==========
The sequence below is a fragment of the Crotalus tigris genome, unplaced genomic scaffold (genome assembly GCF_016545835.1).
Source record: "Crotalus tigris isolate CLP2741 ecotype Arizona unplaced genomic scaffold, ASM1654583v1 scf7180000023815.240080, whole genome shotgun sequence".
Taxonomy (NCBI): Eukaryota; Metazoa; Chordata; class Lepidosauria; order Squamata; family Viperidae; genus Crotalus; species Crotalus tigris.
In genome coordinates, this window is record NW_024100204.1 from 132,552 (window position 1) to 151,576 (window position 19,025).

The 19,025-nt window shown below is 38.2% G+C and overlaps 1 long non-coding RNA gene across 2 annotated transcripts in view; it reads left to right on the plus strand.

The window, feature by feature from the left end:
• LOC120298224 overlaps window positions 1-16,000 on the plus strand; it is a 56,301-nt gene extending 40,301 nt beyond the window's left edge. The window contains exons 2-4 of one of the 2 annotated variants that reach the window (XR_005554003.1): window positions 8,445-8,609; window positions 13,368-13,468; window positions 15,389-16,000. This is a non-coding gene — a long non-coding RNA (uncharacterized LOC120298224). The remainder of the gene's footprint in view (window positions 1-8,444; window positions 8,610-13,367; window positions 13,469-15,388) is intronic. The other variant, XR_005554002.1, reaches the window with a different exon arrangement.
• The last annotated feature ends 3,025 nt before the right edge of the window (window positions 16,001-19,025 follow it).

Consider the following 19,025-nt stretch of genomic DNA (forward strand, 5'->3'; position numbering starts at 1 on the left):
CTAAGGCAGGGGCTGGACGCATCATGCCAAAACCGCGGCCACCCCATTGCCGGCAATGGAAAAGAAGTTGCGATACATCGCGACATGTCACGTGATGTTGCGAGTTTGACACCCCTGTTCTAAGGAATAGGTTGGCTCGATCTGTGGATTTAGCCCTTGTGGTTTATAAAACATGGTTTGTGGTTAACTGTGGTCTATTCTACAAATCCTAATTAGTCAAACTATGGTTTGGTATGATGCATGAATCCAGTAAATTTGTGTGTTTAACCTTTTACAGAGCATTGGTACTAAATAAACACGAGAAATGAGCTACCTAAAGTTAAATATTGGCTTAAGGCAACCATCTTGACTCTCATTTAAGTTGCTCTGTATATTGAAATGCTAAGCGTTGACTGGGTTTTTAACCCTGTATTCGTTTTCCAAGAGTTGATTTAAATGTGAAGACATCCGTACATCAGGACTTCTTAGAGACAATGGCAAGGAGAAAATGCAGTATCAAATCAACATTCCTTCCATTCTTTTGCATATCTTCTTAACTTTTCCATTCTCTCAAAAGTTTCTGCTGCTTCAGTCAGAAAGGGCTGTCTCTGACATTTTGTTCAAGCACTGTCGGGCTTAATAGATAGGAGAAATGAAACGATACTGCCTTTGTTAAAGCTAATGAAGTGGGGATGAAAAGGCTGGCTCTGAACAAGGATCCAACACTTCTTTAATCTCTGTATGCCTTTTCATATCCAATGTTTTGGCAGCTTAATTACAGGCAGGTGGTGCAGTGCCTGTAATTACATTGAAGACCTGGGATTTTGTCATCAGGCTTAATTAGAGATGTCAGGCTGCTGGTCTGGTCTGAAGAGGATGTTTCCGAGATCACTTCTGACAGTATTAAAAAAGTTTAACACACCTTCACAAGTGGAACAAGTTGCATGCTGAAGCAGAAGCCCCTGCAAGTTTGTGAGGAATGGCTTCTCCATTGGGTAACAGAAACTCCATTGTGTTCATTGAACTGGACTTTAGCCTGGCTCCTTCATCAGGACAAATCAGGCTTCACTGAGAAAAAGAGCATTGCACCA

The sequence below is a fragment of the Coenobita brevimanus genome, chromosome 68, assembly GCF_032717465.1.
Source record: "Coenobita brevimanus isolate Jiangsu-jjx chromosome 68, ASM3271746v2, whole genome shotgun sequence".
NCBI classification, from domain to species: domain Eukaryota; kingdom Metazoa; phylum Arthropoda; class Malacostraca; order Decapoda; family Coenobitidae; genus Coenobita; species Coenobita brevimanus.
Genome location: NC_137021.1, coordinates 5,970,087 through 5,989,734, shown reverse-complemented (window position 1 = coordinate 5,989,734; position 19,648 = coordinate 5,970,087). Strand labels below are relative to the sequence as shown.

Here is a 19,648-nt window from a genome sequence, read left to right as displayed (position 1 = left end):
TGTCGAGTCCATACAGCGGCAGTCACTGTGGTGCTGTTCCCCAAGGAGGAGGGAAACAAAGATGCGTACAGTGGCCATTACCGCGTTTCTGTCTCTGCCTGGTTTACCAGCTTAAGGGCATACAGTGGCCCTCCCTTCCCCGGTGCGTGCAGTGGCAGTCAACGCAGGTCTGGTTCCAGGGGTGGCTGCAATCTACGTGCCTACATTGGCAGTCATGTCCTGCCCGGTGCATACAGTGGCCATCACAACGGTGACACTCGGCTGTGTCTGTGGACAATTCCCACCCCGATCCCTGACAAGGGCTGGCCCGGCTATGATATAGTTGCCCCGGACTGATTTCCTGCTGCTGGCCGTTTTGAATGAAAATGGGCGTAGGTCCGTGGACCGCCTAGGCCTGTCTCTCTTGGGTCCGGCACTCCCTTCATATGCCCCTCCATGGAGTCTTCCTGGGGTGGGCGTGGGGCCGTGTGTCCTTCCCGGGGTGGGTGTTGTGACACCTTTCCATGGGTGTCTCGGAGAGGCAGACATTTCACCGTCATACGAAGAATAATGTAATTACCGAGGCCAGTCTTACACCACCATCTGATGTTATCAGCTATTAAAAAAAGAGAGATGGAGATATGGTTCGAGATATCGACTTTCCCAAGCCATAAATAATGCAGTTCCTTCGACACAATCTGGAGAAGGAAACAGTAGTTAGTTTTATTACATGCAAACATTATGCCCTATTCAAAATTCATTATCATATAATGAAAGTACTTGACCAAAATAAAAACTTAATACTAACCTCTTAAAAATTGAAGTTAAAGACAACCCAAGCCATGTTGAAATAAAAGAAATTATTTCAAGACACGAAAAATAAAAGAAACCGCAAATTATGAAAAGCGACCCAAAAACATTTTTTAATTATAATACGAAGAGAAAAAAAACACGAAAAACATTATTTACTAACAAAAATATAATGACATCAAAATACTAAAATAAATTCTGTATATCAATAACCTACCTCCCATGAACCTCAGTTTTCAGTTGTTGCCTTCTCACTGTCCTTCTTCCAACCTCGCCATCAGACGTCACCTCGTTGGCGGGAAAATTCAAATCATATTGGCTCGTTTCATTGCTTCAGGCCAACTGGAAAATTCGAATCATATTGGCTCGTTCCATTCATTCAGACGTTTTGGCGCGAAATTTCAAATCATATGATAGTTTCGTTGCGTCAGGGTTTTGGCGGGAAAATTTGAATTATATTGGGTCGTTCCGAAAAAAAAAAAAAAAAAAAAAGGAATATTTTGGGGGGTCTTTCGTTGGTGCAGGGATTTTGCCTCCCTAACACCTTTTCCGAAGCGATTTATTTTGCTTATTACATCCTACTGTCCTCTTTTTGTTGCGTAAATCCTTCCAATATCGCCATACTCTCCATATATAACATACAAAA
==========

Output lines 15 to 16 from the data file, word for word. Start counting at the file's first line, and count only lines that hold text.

Here is a 19,648-nt window from a genome sequence, read left to right as displayed (position 1 = left end):
TGTCGAGTCCATACAGCGGCAGTCACTGTGGTGCTGTTCCCCAAGGAGGAGGGAAACAAAGATGCGTACAGTGGCCATTACCGCGTTTCTGTCTCTGCCTGGTTTACCAGCTTAAGGGCATACAGTGGCCCTCCCTTCCCCGGTGCGTGCAGTGGCAGTCAACGCAGGTCTGGTTCCAGGGGTGGCTGCAATCTACGTGCCTACATTGGCAGTCATGTCCTGCCCGGTGCATACAGTGGCCATCACAACGGTGACACTCGGCTGTGTCTGTGGACAATTCCCACCCCGATCCCTGACAAGGGCTGGCCCGGCTATGATATAGTTGCCCCGGACTGATTTCCTGCTGCTGGCCGTTTTGAATGAAAATGGGCGTAGGTCCGTGGACCGCCTAGGCCTGTCTCTCTTGGGTCCGGCACTCCCTTCATATGCCCCTCCATGGAGTCTTCCTGGGGTGGGCGTGGGGCCGTGTGTCCTTCCCGGGGTGGGTGTTGTGACACCTTTCCATGGGTGTCTCGGAGAGGCAGACATTTCACCGTCATACGAAGAATAATGTAATTACCGAGGCCAGTCTTACACCACCATCTGATGTTATCAGCTATTAAAAAAAGAGAGATGGAGATATGGTTCGAGATATCGACTTTCCCAAGCCATAAATAATGCAGTTCCTTCGACACAATCTGGAGAAGGAAACAGTAGTTAGTTTTATTACATGCAAACATTATGCCCTATTCAAAATTCATTATCATATAATGAAAGTACTTGACCAAAATAAAAACTTAATACTAACCTCTTAAAAATTGAAGTTAAAGACAACCCAAGCCATGTTGAAATAAAAGAAATTATTTCAAGACACGAAAAATAAAAGAAACCGCAAATTATGAAAAGCGACCCAAAAACATTTTTTAATTATAATACGAAGAGAAAAAAAACACGAAAAACATTATTTACTAACAAAAATATAATGACATCAAAATACTAAAATAAATTCTGTATATCAATAACCTACCTCCCATGAACCTCAGTTTTCAGTTGTTGCCTTCTCACTGTCCTTCTTCCAACCTCGCCATCAGACGTCACCTCGTTGGCGGGAAAATTCAAATCATATTGGCTCGTTTCATTGCTTCAGGCCAACTGGAAAATTCGAATCATATTGGCTCGTTCCATTCATTCAGACGTTTTGGCGCGAAATTTCAAATCATATGATAGTTTCGTTGCGTCAGGGTTTTGGCGGGAAAATTTGAATTATATTGGGTCGTTCCGAAAAAAAAAAAAAAAAAAAAAGGAATATTTTGGGGGGTCTTTCGTTGGTGCAGGGATTTTGCCTCCCTAACACCTTTTCCGAAGCGATTTATTTTGCTTATTACATCCTACTGTCCTCTTTTTGTTGCGTAAATCCTTCCAATATCGCCATACTCTCCATATATAACATACAAAA